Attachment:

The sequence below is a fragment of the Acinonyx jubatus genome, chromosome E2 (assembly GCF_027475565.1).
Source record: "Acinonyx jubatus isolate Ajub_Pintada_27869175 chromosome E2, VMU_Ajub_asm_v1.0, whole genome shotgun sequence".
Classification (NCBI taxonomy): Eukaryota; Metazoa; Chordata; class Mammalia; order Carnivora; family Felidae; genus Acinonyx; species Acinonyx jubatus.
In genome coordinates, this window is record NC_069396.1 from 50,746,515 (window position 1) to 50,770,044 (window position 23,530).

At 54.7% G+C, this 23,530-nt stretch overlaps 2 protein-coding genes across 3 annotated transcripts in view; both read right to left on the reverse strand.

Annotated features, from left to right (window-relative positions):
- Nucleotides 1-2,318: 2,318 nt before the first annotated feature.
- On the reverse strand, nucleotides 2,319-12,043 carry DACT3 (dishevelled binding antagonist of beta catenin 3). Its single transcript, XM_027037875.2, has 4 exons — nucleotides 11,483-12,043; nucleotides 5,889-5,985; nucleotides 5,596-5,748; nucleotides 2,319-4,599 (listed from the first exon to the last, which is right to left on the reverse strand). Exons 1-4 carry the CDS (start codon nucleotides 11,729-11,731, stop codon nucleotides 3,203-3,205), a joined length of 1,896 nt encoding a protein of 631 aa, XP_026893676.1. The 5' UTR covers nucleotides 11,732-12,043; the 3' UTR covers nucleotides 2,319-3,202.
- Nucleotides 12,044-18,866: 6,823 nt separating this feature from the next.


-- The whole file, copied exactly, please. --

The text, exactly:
The sequence below is a fragment of the Acinonyx jubatus genome, chromosome E2 (assembly GCF_027475565.1).
Source record: "Acinonyx jubatus isolate Ajub_Pintada_27869175 chromosome E2, VMU_Ajub_asm_v1.0, whole genome shotgun sequence".
Classification (NCBI taxonomy): Eukaryota; Metazoa; Chordata; class Mammalia; order Carnivora; family Felidae; genus Acinonyx; species Acinonyx jubatus.
In genome coordinates, this window is record NC_069396.1 from 50,746,515 (window position 1) to 50,770,044 (window position 23,530).

At 54.7% G+C, this 23,530-nt stretch overlaps 2 protein-coding genes across 3 annotated transcripts in view; both read right to left on the reverse strand.

Annotated features, from left to right (window-relative positions):
- Nucleotides 1-2,318: 2,318 nt before the first annotated feature.
- On the reverse strand, nucleotides 2,319-12,043 carry DACT3 (dishevelled binding antagonist of beta catenin 3). Its single transcript, XM_027037875.2, has 4 exons — nucleotides 11,483-12,043; nucleotides 5,889-5,985; nucleotides 5,596-5,748; nucleotides 2,319-4,599 (listed from the first exon to the last, which is right to left on the reverse strand). Exons 1-4 carry the CDS (start codon nucleotides 11,729-11,731, stop codon nucleotides 3,203-3,205), a joined length of 1,896 nt encoding a protein of 631 aa, XP_026893676.1. The 5' UTR covers nucleotides 11,732-12,043; the 3' UTR covers nucleotides 2,319-3,202.
- Nucleotides 12,044-18,866: 6,823 nt separating this feature from the next.